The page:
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Introduction to microbiology

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INTRODUCTION TO MICROBIOLOGY Biology II Mrs. Hieneman Cutaneous Cutaneous anthrax usually occurs when spores from the bacteria enter a cut or scrape on the skin. – PowerPoint PPT presentation

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Title: Introduction to microbiology


1
Introduction to microbiology
  • Biology II
  • Mrs. Hieneman

2
Definition of Microbiology
  • the study of those organisms best observed with
    the aid of a microscope.
  • employs techniques and procedures required to
    study microorganisms.

3
Fields of microbiology
  • Bacteriology prokaryotic cells
  • Virology viruses
  • Mycology fungi
  • Protozoology protozoans (single celled
    prokaryotes)
  • Parasitology parasites
  • Immunology
  • Medical Microbiology
  • Microbial Genetics
  • Microbial Ecology
  • Biotechnology

4
Anthon van Leeuwenhoek
  • (1632 1723)
  • Dry goods merchant
  • Lens grinder
  • Produced simple (single lens) microscopes
  • In report dated Oct 9 1676 is the first
    description of bacteria.

5
Louis pasteur
  • (1822 1895)
  • Frenchman trained as a chemist.
  • Discovered isomers of tartaric acid.
  • Discovered the process of fermentation and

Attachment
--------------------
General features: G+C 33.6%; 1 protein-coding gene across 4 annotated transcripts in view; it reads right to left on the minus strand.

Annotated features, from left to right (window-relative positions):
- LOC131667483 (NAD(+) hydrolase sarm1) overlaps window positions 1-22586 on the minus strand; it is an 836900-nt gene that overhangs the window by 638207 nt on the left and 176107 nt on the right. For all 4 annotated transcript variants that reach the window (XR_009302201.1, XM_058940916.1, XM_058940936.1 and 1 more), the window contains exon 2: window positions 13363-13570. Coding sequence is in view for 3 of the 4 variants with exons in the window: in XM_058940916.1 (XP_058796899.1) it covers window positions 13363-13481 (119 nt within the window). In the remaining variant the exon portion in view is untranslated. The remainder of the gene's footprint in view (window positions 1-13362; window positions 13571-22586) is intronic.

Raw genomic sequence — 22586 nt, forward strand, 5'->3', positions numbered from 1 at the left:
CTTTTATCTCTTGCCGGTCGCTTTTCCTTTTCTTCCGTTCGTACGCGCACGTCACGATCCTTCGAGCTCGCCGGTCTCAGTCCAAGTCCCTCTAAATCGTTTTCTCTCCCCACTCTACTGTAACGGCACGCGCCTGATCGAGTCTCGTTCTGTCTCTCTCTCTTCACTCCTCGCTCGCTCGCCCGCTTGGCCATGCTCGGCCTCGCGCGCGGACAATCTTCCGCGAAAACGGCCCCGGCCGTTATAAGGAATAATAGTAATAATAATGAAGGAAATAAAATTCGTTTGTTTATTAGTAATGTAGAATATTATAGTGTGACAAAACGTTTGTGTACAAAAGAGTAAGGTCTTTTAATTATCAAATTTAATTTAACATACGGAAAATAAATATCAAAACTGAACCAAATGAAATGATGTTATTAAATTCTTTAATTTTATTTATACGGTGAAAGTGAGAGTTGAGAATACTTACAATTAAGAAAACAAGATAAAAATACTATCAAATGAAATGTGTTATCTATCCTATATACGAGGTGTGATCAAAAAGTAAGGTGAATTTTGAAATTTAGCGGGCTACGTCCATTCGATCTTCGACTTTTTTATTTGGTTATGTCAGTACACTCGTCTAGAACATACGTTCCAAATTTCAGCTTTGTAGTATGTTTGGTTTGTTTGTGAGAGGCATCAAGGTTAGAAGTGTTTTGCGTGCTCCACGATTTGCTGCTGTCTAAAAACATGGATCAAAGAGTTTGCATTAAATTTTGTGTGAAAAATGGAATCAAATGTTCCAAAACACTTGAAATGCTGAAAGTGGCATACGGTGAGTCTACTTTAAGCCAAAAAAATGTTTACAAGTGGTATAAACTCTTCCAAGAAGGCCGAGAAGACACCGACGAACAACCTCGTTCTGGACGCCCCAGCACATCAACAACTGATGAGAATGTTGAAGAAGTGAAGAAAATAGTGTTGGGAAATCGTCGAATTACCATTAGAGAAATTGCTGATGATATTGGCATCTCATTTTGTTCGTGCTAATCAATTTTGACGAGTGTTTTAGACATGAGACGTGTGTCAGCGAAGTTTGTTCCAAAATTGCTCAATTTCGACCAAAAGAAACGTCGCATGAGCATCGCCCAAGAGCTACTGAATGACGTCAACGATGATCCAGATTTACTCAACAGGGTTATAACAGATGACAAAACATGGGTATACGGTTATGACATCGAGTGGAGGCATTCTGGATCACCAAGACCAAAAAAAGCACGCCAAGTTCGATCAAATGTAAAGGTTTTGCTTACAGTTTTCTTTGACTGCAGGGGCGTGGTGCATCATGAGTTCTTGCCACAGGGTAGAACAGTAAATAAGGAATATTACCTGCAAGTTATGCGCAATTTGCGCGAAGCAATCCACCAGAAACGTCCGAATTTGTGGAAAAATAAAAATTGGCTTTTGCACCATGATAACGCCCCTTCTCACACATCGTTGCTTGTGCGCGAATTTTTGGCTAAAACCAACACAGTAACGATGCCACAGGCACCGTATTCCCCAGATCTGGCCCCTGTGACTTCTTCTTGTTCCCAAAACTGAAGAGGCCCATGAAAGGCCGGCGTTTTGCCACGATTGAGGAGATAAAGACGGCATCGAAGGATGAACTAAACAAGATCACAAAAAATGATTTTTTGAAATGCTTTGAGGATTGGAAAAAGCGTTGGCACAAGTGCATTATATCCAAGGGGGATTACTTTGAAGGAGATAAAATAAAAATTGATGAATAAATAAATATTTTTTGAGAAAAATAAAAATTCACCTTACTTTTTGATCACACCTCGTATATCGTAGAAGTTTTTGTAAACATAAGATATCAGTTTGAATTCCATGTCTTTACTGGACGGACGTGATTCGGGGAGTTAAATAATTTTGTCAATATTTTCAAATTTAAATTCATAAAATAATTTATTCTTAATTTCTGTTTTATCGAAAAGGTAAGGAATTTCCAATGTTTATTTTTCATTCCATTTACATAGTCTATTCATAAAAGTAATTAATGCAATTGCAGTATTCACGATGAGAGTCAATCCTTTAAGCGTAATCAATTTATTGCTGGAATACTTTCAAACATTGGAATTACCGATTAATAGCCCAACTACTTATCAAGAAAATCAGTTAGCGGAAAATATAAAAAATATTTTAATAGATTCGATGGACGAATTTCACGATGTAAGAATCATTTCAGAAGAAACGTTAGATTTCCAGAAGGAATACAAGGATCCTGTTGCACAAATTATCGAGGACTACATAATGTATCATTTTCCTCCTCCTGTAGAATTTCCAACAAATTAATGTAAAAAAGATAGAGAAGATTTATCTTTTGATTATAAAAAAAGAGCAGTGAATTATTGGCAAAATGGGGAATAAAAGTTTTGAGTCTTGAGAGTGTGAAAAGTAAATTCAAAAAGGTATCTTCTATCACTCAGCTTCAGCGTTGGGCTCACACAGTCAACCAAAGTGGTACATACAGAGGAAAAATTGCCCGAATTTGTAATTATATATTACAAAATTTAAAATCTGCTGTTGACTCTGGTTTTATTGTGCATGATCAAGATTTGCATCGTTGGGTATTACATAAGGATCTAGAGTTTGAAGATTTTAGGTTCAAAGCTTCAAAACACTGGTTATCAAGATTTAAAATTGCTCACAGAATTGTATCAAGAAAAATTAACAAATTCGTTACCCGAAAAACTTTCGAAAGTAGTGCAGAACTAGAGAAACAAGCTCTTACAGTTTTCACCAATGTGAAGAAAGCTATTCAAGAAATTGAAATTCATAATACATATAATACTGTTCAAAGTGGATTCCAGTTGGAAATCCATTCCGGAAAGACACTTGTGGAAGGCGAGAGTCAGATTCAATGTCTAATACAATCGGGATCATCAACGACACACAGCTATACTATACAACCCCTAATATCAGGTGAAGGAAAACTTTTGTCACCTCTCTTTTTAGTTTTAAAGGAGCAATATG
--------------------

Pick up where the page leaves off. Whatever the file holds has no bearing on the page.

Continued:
developed a method of pasteurization to reduce
    microbial contamination of wine and beer.
  • Developed anthrax and rabies vaccines.

6
What CAUSED DISEASE?
  • Humoral theory an imbalance of the four body
    humors (black bile, yellow bile, phlegm, blood)
    resulted in disease. Treatments bloodletting,
    expectorants, purgatives.
  • Demonic theory cast out the demons exorcists
    conducted this practice.
  • Miasmatic theory something in the air (miasma
    poisonous vapor) malaria bad air influenza
    influence of the stars.
  • Germ theory particulate matter transmissible
    from one person to another initiated disease.

7
Germ Theory of Disease
  • Agostino Bassi
  • Silkworm disease caused by a fungus (1835)
  • Ignaz Semmelweis
  • Invisible agent caused sepsis (1841)
  • M.J. Berkeley
  • Potato blight of Ireland caused by a fungus
    (1857)
  • Joseph Lister
  • Introduced concept of sterile surgical field
  • Use of antiseptics followed
  • Developed limiting dilution technique

8
Robert Koch (1843 1910)
  • German physician (and Pasteurs rival)
  • Studied the disease anthrax
  • Developed a method to identify the etiologic
    agent.
  • First utilized to identify Bacillus anthracis as
    etiologic agent of anthrax (1877)
  • Developed a set of postulates

9
Kochs postulates
  • The microorganism must be present in the diseased
    host, and absent for the healthy.
  • Microbe must be isolated and grown in a pure
    culture.
  • Isolated microbe must cause disease when
    inoculated into healthy laboratory host.
  • Must re-isolate the microbe from the diseased
    laboratory host.

10
Bacillus anthracis
  • Large, aerobic, non-motile, gram positive,
    spore-forming rod.
  • Easily cultured on ordinary medium.